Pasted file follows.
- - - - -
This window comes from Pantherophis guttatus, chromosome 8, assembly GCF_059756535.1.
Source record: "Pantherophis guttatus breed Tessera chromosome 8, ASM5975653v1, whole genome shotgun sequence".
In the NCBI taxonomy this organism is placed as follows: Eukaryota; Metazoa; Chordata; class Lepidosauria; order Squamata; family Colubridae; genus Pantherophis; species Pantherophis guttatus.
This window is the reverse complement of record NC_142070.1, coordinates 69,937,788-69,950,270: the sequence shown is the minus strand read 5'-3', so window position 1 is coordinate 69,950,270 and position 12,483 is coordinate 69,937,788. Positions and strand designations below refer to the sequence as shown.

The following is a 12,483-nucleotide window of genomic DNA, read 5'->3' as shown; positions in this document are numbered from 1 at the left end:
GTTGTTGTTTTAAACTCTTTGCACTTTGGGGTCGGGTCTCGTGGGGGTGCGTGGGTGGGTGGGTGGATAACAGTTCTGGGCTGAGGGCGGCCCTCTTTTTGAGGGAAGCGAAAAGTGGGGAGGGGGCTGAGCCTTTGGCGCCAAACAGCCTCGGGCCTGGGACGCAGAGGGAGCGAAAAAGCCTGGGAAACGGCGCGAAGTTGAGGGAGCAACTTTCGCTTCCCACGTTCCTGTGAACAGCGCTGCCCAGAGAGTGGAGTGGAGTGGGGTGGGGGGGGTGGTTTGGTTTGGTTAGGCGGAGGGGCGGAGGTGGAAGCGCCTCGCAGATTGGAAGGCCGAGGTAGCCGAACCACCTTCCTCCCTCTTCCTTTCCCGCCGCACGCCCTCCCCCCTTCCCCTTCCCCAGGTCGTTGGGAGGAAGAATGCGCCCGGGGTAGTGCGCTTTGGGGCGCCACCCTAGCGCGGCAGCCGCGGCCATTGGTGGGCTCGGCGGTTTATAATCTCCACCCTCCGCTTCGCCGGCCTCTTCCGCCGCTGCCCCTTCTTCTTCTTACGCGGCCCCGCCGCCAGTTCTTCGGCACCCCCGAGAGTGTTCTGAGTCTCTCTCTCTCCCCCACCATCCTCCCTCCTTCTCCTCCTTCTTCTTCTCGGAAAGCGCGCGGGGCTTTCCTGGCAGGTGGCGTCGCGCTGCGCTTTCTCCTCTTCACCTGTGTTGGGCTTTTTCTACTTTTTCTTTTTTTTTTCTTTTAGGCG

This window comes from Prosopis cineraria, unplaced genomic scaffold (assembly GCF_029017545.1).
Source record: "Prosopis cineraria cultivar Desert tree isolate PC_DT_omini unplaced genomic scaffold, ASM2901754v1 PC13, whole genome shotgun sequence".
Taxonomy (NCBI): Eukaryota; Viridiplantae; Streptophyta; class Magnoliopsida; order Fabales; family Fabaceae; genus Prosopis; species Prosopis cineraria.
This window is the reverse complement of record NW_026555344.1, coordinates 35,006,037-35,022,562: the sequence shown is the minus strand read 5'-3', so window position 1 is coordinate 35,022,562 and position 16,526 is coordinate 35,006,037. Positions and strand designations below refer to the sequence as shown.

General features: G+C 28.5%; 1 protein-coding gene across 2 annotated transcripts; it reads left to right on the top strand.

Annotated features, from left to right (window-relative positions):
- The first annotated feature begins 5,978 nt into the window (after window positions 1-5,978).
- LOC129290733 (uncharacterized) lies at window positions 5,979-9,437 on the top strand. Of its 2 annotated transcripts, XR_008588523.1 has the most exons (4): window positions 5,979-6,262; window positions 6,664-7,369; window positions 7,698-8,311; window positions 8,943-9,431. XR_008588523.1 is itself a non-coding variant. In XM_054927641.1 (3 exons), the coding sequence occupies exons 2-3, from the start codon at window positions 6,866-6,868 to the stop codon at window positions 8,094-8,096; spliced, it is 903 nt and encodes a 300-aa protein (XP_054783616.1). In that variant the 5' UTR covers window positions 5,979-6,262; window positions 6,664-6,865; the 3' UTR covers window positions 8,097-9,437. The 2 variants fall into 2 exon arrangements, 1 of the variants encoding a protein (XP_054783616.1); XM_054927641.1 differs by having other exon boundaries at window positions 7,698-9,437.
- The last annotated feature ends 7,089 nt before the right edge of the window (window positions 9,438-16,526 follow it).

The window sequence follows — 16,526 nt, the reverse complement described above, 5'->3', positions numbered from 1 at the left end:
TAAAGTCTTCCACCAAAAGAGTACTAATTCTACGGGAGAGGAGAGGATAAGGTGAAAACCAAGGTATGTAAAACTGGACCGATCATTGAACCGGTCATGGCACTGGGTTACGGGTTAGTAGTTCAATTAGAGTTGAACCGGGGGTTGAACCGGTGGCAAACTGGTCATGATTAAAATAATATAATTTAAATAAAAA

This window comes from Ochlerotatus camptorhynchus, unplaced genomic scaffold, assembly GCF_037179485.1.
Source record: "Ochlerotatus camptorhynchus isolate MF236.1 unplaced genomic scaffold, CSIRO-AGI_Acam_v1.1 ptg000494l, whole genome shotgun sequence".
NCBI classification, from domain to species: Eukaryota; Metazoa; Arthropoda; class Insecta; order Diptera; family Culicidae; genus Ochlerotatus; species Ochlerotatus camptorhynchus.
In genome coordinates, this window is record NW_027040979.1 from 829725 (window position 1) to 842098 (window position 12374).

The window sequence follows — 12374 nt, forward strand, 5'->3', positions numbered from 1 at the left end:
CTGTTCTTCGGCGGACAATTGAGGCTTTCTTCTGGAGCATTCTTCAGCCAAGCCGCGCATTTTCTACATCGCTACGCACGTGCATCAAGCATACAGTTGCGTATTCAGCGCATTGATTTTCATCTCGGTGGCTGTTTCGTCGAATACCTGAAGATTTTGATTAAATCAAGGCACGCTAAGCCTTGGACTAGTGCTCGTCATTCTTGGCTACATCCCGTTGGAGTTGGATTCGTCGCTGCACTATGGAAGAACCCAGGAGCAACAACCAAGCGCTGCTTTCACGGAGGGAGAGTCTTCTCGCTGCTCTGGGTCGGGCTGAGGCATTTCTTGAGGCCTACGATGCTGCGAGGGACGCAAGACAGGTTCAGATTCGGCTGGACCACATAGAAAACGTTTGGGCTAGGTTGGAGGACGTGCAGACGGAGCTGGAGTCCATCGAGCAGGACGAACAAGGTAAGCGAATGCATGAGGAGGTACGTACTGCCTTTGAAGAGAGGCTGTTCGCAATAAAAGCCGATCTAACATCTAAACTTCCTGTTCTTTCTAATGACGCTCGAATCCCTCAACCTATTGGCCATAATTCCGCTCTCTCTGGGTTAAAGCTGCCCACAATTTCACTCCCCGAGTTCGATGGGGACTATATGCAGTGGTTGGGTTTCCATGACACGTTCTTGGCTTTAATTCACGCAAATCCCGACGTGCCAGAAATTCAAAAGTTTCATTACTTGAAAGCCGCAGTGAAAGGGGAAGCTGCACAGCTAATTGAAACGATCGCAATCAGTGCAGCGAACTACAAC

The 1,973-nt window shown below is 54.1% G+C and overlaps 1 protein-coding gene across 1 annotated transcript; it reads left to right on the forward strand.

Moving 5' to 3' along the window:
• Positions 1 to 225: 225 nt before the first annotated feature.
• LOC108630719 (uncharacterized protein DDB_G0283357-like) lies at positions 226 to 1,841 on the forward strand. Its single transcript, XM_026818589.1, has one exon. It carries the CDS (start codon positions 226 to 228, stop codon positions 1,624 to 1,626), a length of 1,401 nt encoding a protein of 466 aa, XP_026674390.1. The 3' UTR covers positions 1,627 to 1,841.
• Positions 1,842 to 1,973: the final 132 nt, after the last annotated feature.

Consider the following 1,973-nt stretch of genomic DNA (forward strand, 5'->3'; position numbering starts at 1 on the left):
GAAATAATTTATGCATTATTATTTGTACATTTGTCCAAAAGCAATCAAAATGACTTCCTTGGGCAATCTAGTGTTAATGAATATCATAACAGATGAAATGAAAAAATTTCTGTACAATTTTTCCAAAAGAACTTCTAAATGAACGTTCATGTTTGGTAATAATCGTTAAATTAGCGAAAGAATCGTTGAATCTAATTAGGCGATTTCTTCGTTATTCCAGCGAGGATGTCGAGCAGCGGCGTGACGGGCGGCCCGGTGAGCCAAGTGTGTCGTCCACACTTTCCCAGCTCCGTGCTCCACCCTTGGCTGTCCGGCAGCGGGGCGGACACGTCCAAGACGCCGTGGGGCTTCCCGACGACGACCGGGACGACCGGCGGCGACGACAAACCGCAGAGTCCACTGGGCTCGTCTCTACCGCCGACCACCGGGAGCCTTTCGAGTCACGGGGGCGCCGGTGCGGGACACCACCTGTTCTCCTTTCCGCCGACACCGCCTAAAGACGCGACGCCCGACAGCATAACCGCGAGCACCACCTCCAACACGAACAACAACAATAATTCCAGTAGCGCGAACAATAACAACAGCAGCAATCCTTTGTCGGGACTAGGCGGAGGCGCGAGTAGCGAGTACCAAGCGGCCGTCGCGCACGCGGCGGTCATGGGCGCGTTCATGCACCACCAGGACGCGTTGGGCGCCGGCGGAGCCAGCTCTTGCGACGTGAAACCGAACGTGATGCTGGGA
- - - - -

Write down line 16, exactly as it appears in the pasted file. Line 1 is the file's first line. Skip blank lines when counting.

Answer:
The window sequence follows — 16,526 nt, the reverse complement described above, 5'->3', positions numbered from 1 at the left end: